According to the author, “the situation is not as rosy as such reactions may suggest. First, describing the mines as ‘conflict-free’ suggests that the absence of armed groups and Congolese military from mines means that miners no longer work under duress and are not forced to pay illegal ‘taxes’ at the mine site that can in turn fuel militia activity. Yet the absence of armed individuals does not mean that miners are not working under forced or inhumane conditions, that they are not being extorted, or that non-state actors and individuals holding political office are not benefiting illegally from mining in the region. Indeed, a variety of actors are involved in Congo’s mineral industry, including politicians, Congolese and foreign entrepreneurs and investors, Congolese mining companies, and multinational firms, and eliminating extortion by armed groups and the military will not necessarily affect illegal profits to others, who may subsequently fund armed activity. While the route may be more circuitous, the result is the same.”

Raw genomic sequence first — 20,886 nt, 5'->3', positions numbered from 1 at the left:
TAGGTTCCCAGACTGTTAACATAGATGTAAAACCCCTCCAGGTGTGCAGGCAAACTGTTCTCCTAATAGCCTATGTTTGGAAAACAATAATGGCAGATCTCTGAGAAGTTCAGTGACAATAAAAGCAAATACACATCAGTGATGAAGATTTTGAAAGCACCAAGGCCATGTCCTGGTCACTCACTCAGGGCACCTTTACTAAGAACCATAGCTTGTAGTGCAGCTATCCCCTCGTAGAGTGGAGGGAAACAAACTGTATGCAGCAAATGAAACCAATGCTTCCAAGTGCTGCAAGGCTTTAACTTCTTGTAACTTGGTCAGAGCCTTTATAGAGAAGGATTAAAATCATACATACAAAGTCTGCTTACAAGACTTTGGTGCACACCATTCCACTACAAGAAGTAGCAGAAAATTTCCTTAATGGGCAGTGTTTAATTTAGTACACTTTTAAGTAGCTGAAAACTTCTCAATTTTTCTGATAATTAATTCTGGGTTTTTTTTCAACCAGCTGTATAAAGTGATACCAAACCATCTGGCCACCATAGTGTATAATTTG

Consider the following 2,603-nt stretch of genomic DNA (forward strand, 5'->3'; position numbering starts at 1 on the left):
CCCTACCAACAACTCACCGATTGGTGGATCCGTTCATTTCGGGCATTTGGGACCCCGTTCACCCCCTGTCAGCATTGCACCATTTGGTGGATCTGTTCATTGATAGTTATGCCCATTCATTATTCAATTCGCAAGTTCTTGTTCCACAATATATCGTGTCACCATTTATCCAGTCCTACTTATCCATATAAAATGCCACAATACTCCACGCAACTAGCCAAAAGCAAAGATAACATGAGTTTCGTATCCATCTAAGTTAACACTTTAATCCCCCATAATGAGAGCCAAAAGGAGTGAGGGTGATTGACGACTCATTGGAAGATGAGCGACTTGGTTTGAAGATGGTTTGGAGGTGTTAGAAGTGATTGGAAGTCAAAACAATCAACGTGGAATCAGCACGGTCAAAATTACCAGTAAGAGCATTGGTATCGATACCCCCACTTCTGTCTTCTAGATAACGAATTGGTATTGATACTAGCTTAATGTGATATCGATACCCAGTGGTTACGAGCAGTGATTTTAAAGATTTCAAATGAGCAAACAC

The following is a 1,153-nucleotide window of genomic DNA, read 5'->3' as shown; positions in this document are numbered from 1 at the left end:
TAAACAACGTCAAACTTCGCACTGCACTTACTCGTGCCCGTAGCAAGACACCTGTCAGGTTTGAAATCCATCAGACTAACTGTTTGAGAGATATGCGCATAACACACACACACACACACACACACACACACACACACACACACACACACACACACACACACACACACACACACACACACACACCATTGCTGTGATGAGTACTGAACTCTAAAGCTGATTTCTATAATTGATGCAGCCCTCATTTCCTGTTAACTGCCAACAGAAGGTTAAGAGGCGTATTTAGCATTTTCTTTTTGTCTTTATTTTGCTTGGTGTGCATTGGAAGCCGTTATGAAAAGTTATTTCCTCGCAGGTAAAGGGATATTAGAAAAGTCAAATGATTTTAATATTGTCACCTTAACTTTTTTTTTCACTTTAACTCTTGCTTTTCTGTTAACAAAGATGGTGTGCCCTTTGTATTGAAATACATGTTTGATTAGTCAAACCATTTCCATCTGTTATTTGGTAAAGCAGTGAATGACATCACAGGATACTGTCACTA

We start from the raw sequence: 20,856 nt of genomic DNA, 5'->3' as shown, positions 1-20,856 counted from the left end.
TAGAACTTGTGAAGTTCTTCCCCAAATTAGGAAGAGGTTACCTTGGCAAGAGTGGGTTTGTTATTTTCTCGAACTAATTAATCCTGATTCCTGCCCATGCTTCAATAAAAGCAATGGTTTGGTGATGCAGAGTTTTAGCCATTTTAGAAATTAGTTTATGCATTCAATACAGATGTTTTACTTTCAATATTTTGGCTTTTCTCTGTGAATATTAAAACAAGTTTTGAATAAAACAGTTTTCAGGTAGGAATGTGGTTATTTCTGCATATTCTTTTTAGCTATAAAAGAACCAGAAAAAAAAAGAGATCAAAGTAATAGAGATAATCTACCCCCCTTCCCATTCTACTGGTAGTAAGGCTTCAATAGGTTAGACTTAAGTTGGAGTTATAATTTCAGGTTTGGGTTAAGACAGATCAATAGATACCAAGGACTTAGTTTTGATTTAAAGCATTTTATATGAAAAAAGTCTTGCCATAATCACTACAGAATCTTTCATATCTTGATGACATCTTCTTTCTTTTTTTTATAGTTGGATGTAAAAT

Highlighting the acknowledgement in the report that some armed groups are simply using friends and relatives as proxies to extort money from miners, the author concludes that “the absence of armed groups and Congolese military in the mines themselves thus does not mean that they have disappeared entirely from the mineral trade or that minerals are not indirectly financing armed activity. In addition, extortion does not just occur in mines, but also along roads, at checkpoints, with negotiants, and at comptoirs in nearby towns and provincial capitals where minerals are bought, sold and smuggled. Extortion may thus continue to occur at other points along the supply chain, and indeed, the report notes that armed actors are still present along many key transport routes.” In addition, the fact that control of the mines (in the absence of armed groups) is being negotiated by outside investors with the politicians and community groups does not, in the author’s view, “mean that equitable solutions are being found,” particularly given that corruption of politicians and co-optation of community groups may prevent these participants from giving fair consideration to miners’ interests.